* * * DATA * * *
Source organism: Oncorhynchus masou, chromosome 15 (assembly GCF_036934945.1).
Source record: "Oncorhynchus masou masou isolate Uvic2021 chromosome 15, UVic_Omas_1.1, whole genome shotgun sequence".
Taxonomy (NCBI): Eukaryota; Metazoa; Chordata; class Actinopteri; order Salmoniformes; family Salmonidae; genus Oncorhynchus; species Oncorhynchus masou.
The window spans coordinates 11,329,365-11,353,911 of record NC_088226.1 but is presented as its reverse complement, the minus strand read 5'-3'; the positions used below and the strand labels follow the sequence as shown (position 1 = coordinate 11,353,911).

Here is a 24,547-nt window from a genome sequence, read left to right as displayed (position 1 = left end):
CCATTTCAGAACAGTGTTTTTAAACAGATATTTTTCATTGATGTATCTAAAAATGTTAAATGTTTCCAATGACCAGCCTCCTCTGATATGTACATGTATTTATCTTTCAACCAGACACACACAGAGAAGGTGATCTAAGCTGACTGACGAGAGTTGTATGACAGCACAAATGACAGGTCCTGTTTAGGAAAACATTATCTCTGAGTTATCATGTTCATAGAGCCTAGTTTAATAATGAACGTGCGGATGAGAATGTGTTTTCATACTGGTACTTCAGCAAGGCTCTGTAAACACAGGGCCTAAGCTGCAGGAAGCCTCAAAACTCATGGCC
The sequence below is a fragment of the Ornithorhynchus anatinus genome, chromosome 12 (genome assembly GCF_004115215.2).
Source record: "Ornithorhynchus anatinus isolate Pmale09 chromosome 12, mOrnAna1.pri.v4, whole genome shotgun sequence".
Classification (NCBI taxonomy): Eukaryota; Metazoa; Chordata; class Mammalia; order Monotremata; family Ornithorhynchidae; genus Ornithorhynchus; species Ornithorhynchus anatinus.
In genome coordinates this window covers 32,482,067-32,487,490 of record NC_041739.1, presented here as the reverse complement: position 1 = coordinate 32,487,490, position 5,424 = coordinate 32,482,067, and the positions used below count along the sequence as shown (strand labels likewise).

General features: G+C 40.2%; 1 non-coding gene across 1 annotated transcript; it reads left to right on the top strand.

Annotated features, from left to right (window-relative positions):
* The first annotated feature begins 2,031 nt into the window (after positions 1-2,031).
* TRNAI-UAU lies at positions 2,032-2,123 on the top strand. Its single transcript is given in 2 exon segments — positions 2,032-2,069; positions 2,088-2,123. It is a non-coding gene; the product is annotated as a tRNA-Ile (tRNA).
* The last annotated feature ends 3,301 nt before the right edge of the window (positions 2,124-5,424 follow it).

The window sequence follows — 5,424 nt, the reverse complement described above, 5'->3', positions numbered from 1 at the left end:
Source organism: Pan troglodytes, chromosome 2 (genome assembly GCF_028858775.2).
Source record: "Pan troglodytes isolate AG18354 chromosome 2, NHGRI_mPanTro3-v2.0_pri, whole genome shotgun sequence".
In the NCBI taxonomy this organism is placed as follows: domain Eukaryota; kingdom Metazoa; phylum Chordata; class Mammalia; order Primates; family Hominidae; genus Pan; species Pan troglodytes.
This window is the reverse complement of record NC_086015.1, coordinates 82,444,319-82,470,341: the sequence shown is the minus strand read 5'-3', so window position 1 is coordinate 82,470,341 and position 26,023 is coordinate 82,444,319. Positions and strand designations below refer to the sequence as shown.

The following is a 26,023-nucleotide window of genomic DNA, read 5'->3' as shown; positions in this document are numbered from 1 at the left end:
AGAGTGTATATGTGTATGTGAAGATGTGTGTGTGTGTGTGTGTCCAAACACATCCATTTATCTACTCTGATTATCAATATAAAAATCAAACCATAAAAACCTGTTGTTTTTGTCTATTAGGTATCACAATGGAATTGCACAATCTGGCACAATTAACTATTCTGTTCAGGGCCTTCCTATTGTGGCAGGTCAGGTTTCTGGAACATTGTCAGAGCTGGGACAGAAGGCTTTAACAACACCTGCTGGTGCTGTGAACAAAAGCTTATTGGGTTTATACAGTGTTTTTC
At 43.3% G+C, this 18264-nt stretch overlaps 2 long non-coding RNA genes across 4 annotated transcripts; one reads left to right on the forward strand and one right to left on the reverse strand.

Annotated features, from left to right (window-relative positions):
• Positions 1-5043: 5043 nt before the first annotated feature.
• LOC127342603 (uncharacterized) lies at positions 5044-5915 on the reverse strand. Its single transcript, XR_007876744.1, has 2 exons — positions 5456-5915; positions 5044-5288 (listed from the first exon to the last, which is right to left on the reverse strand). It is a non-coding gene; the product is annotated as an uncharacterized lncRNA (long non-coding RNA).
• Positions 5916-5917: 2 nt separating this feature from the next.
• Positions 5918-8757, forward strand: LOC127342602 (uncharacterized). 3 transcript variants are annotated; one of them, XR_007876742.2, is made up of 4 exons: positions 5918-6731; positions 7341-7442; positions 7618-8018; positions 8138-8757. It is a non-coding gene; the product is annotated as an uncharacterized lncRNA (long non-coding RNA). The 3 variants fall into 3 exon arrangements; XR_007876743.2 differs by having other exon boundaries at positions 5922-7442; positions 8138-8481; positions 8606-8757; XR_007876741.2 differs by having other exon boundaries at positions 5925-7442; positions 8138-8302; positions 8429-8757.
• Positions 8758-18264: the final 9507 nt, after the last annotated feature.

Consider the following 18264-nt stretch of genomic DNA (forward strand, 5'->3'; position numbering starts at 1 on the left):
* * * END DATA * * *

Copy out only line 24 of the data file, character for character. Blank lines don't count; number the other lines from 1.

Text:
Annotated features, from left to right (window-relative positions):